Is a Home Seller Required to Accept a Full-Price Offer?

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Is a Home Seller Required to Accept a Full-Price Offer? This is a sticky situation that some home sellers find themselves in when they get a full-price offer, and subsequently feel regret that maybe they've actually under-priced their home. In this situation, it pays to work with an experienced real estate agent to make sure that you don't miss out on a potential buyer and, in the process of trying to negotiate, also create a potential legal issue for yourself.

An Example Scenario

Say that a couple had their home listed for $325,000. After being listed for three months, the sellers felt that their local real estate market had heated up and was favoring sellers. In fact, it seemed that one could put a doghouse on the market and sell it for 10 times its worth. When the couple first put their home up for sale at $325,000, they didn't get any offers at all for almost three months.

Finally, they received an offer at $325,000, and their agent was pushing for them to accept that offer. However, once they got the offer, they wanted to counter offer at $340,000, but their agent was reluctant, which was making the couple furious. They thought that agents were supposed to get the highest price possible for them.

A Question of Ethics

Is a home seller required to accept a full-price offer? The main reason a home seller would not accept a full-price offer is if the seller has received other offers at higher prices. Then, a seller might want to instead accept one of those offers.

It is not considered ethical, and it might even be against the law, to ask a buyer to pay more than list price when the buyer has made a full-price offer. If you receive multiple offers for more than your listing price, you may have listed your home too low. In the above situation, however, the home sat on the market for three months, so was likely not underpriced.

In seller's markets, it's normal to receive multiple offers if you are selling a highly desirable home. Sometimes, sellers confuse a multiple-offer scenario and the rights that accompany multiple offers, with a scenario in which only one offer is received. When a seller has received only one offer, the rules are much different.

To explain, say, you are walking by a bakery and the sign in the window advertises Giant Cinnamon Rolls for 99 cents each. You're hungry. You enter and hand the cashier a buck, asking for a cinnamon roll. The cashier shakes her head and says, "My boss has decided to sell these rolls for $3.50 each. That will be $3.50 please."

If this happened, you might feel like you are a victim of a bait-and-switch. This would be false advertising, and by now you'd probably feel like walking across the street to a competing bakery to buy their giant cinnamon rolls instead for $1.50 each. What you thought was a bargain was a scam.

When Does a Broker Earn the Commission?

There's a legal aspect to this that is very important because you could be on the hook for a commission even if you reject the offer. In some states, when a seller receives a full-price offer from a qualified buyer, it means the real estate brokerage has earned the commission. If you reject the full-price offer, you might still owe the brokerage a commission because the brokerage has performed.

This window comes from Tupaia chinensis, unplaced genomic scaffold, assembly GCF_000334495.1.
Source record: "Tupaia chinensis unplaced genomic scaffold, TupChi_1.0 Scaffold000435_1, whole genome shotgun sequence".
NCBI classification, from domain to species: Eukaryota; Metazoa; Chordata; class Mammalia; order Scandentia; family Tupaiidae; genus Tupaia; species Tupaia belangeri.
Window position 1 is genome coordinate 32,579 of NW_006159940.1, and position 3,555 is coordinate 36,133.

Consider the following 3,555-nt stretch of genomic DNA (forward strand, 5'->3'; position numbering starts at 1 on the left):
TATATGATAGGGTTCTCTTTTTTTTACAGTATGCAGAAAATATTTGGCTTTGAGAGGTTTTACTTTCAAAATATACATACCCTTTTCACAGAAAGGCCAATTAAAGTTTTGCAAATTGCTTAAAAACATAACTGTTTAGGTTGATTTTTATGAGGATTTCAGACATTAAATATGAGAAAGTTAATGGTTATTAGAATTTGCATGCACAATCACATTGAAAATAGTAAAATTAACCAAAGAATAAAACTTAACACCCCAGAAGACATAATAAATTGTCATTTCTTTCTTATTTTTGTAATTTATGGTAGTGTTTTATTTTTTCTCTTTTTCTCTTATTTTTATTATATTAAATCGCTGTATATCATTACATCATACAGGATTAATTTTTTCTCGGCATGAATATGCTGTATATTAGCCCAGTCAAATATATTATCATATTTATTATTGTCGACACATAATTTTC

This used to be the law in California for many, years but it changed in 2013. Check the laws in your state to see if this applies. In California at least, escrow is required to close before the brokerage is entitled to the commission.

Check the listing agreement as well, because it may contain verbiage that says the seller cannot reject a full-price offer. Moreover, the multiple listing service (MLS) where the listing is published might have its own rules for offers as well.

MetroList MLS, for example, has rules that say if a seller receives a full-price offer and rejects that offer, the agent must either raise the sales price in the MLS or note in the confidential agent remarks that the seller rejected a full-price offer.

A note like that in MLS would probably stop other agents from recommending the home to their buyer. Further, it can be considered misleading advertising if a seller advertises that a home is available to buy at $325,000 but really wants $340,000 and doesn't disclose it. If you really want $340,000 for your home, you need to advertise your home at $340,000.

When You Get Multiple Offers

This logic and those rules do not apply if you're selling in a competitive market and receive multiple offers. In the above situation, however, the home had been on the market for 3 months without receiving any offers. This says there is either something wrong with the house or market, it's in the wrong location, or bad condition or the price is too high. Whatever the problem is, it seemed that buyers did not want to buy the home, much less pay $325,000 or else the couple would have received an offer already, even a lowball offer.

To raise the price on ONE buyer who is willing and able to buy your home is against your best interest. This may not be what sellers want to hear, but the facts speak for themselves. Most sellers in the couple's position would be grateful and elated to have received a full-price offer, especially after such a long time on the market.